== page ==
The Lasting Legacy of Lesslie Newbigin
Like many others, I can’t seem to get enough of Lesslie Newbigin. Ever since reading The Gospel in a Pluralist Society and Foolishness to the Greeks back in the early 90’s, I have an insatiable appetite to revisit his writings over and over again. From a missiological perspective, Newbigin is arguably just as relevant to the church today as he was when he first began to speak so prophetically to the Western Church in the 70’s. His non-colonial, dialogical sowing of the gospel in the cultural soil of India still offers us a pattern for cross-cultural immersion everywhere – even in our local neighborhoods. Recently I found the following little tribute to Lesslie Newbigin put together by author/professor Michael Goheen. It is well worth dwelling upon.
“Duke University theologian Geoffrey Wainwright said that when the history of the 20th century church is written, Lesslie Newbigin (1909-1998) will be among the top 10 or 12 theological thinkers of the century. Newbigin spent forty years in India as a missionary. Upon his return to England in 1974, he published numerous books and began to command an international audience. His missionary eyes brought fresh sight to the Western church as he called for a missionary encounter with Western culture. And it is in that phrase—a ‘missionary encounter with Western culture’—that we find Newbigin’s enduring legacy for the Western church today.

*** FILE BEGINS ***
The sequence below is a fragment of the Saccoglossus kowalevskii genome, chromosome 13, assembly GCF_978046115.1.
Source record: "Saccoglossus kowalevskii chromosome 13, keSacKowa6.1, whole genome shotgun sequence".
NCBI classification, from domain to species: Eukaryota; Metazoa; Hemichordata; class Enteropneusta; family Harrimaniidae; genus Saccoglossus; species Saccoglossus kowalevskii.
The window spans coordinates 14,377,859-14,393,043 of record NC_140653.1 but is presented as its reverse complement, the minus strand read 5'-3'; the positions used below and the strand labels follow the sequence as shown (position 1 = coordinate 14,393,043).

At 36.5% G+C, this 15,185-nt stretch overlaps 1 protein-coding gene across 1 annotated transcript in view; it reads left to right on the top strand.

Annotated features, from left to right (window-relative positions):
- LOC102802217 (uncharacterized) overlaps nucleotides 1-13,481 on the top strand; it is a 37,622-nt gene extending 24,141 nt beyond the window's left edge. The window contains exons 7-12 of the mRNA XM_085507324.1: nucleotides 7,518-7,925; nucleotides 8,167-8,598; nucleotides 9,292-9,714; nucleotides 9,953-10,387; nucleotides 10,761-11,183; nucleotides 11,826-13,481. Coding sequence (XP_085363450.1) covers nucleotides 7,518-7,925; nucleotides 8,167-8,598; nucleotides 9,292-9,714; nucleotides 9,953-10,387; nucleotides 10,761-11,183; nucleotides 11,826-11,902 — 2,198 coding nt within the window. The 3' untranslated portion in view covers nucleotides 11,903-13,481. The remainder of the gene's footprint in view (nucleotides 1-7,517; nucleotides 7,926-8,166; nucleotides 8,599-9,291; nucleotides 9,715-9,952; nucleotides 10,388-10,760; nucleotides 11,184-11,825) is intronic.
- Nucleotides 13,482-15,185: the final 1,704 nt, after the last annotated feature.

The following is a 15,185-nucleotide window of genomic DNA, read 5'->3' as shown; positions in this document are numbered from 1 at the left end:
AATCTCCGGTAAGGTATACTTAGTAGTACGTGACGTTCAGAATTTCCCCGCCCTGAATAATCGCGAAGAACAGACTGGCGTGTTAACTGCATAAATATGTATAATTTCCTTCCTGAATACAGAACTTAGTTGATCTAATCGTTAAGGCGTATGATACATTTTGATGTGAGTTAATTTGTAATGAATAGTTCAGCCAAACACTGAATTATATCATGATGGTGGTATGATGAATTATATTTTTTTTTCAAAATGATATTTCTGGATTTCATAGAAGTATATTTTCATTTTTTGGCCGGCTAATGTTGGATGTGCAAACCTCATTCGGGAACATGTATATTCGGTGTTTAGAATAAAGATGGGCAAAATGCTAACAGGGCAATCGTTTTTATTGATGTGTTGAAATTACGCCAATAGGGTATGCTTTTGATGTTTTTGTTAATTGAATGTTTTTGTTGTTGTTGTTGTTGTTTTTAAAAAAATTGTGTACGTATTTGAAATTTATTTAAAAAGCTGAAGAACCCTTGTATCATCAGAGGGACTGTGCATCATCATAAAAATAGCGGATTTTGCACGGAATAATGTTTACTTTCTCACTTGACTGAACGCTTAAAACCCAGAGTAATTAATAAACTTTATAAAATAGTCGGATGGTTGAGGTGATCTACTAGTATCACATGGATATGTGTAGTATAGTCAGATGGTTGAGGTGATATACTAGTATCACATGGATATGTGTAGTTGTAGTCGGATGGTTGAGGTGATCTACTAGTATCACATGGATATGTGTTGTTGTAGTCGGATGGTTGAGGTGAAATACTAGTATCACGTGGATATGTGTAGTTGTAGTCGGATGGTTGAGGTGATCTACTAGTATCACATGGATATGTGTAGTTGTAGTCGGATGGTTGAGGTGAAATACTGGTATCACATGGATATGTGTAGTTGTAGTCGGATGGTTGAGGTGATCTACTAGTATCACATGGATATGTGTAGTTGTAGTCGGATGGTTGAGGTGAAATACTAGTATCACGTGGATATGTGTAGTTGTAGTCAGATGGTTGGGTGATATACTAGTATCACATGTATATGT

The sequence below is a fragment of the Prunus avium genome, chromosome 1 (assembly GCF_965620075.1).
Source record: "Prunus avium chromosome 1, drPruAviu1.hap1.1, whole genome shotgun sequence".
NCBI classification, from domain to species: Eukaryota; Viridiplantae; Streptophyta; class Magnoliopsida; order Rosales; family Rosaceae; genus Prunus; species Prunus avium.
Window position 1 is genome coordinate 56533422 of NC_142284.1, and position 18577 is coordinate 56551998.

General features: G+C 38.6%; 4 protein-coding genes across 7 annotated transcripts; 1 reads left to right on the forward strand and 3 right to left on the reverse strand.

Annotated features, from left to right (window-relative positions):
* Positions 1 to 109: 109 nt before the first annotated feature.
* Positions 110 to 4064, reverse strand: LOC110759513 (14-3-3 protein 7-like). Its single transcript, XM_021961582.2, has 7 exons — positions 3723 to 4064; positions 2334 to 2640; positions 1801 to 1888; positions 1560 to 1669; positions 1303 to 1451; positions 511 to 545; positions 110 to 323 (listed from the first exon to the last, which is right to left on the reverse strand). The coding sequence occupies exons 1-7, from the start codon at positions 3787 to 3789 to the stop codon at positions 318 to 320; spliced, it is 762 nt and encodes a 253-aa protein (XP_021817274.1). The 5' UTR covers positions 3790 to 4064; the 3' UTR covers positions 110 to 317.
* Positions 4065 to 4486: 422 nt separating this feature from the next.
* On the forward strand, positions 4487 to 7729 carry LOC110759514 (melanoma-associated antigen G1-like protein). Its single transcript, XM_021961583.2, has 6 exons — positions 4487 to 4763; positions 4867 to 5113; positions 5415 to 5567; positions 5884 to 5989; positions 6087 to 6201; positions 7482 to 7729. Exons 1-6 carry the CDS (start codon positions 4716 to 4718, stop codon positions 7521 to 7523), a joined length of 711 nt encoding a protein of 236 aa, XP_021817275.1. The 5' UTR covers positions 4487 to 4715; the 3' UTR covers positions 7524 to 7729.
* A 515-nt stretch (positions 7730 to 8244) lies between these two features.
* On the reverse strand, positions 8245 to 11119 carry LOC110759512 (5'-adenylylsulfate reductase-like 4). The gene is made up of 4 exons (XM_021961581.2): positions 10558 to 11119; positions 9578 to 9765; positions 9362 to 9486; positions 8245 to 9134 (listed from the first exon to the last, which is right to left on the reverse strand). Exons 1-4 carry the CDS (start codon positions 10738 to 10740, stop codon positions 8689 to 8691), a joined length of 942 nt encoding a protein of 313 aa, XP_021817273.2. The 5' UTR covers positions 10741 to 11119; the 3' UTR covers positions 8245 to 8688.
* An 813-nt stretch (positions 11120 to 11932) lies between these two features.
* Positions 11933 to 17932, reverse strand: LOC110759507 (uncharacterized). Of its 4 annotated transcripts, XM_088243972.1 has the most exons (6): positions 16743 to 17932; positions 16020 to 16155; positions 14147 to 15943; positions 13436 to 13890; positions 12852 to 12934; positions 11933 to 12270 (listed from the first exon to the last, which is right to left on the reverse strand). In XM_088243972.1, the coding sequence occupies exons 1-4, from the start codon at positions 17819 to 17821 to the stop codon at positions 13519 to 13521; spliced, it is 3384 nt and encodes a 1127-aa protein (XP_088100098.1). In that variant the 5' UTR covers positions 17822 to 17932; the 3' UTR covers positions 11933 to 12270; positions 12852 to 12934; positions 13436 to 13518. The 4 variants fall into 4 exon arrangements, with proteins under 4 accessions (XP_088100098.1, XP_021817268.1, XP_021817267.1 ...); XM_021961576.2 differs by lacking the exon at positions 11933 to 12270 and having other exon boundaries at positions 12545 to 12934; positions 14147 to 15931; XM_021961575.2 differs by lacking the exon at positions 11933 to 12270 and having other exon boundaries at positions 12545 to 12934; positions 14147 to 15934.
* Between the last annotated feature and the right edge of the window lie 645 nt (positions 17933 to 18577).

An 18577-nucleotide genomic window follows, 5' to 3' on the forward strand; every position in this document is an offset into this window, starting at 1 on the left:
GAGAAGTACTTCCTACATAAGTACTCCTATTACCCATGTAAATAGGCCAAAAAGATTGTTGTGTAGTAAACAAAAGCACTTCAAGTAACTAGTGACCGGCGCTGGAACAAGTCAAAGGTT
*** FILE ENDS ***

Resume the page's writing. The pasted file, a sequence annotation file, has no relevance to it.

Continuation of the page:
A missionary encounter, for Newbigin, involves the recovery of three things: the public truth of the gospel, the missional nature of the church, and a missional analysis of Western culture. The word ‘recover’ is carefully chosen—it assumes that these things have been lost in our history.
According to Newbigin, the public truth of the gospel has been reduced to a personal message about the otherworldly future of the individual person. He believed, however, that the gospel is a message about the goal of cosmic history. In the death of Jesus God dealt with the evil of the whole world, and in his resurrection the renewing power of a renewed creation broke into history. This restored creation will one-day fill the whole earth and all of history will culminate in the kingdom of God. If this is true, Newbigin argues, the Gospel is not a private message. It is news about the goal of universal history, the cosmic completion of God’s purpose to restore his original creational intentions for the whole creation and all of human life.
Consequently the “Bible tells a story that is the story, the story of which our human life is a part,” says Newbigin, and it is possible for us to know this true story because in Jesus God has decisively and finally revealed and accomplished where the history of the world and humankind is going. And so it is only this story that can give true meaning to the full spectrum of human life today.